Sts. Augustine Zhao Rong, priest and Companions, Chinese Martyrs
The Middle Kingdom
The gospel first arrived in the vast and powerful “Middle Kingdom,” or China, in the 6th century via Syria, with different emperors in turn permitting and suppressing the small community of faith planted there. Evangelization in the modern age began in earnest in the 16th century with the arrival of European missionaries such as the Jesuit Matteo Ricci, who painstakingly learned the language and customs of this immensely cultured people. By the 17th century, not a few Chinese had embraced the Lord Jesus Christ and his gospel. Over the next several centuries, they would testify to their commitment to him with their blood.
The protomartyr of China
The first Chinese martyr was in fact a Spanish Dominican friar, Fr. Francisco Fernandez de Capillas, who was captured in 1647 in Fu’an, in a wave of anti-Christian persecution. From prison, he wrote, “I am here with other prisoners and we have developed a fellowship. They ask me about the gospel of the Lord…. I live here in great joy … knowing that I am here because of the Lord Jesus Christ. The pearls I have found here these days are not always easy to find.” Those “pearls” were open hearts, people hungry for God. When, in 1648, Fr. de Capillas was beheaded, sealing the transformation of the Spanish priest into a Chinese saint, his spiritual children would show their worth. They followed him: 120 martyrs between 1648 and 1930, of which 87 were native-born Chinese Christians and 33 were foreign-born missionaries from various religious communities.
The soldier turned priest
In the late 1700’s, after the death of a number of Chinese lay catechists who refused to renounce the faith even under torture, a Chinese soldier experienced a turn of events that transformed him into the name and the face of a vast company of his fellow countrymen who had encountered the Lord. It happened that Zhao Rong was assigned to the company of guards sent to escort the French missionary, Bishop John Gabriel Taurin Dufresse, on the long journey to his execution in Beijing. There was something about this foreigner’s bearing, his patience in the face of suffering and imminent death, that struck the soldier. He began to listen to this leader of an outlawed faith. Soon, the soldier asked for baptism, taking the name Augustine. The foreign-born priest was killed, but he had a spiritual son: Augustine Zhao Rong asked for holy orders, becoming the first Chinese-born diocesan priest. In 1815, Fr. Augustine followed his spiritual father to torture and martyrdom.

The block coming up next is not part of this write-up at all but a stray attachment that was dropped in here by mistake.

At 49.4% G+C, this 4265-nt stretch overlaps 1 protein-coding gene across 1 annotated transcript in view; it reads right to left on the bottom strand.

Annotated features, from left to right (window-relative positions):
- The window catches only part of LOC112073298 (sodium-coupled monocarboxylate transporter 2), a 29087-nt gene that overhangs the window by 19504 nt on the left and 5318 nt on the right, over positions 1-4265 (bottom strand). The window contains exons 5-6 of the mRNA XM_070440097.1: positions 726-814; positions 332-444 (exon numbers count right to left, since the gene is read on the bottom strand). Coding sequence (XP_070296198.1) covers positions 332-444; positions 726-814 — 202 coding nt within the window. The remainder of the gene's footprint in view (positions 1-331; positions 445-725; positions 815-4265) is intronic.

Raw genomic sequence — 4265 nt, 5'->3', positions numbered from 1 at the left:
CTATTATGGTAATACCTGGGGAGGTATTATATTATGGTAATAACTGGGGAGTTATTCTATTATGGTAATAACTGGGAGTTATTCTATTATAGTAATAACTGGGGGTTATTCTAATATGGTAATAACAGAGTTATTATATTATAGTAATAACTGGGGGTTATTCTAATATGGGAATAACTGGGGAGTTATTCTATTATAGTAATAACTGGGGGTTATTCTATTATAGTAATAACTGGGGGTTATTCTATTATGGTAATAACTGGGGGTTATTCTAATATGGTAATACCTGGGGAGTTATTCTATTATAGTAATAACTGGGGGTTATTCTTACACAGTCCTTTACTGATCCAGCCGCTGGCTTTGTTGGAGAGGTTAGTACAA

“I am a Christian”
If the blood of the martyrs is the seed of the Church, as Tertullian stated in antiquity, the Church was taking deep root in this ancient land. Waves of persecution followed, each of which brought with it new martyrs, up through the anti-imperialist and anti-Christian Boxer Rebellion of the beginning of the 20th century. The foreign-born martyrs sealed their embrace of this land and people with their blood so completely that, like Fr. de Capillas, they are counted among the Chinese saints. The 87 Chinese-born martyrs were men, women and children – the youngest was 9 years old and the oldest was 79 – from all walks of life. They were Chinese priests who rose up in Fr. Augustine Zhao Rong’s footsteps, lay catechists, merchants, cooks, farmers, and an adolescent boy who, at the threat of being flayed alive, exclaimed, “Every piece of my flesh… will tell you that I am a Christian.” Many were offered freedom if they would apostatize, and refused.
There could be no greater proof that the Church was alive in China, or that the Lord had Chinese-born servants filled with courage and love. “Where I am, there will my servant be” (Jn 12:26), he had promised. This vast company of Chinese martyrs were with him, loving their Lord, their land and their culture unto the shedding of blood. Pope John Paul II beatified them together in the year 2000.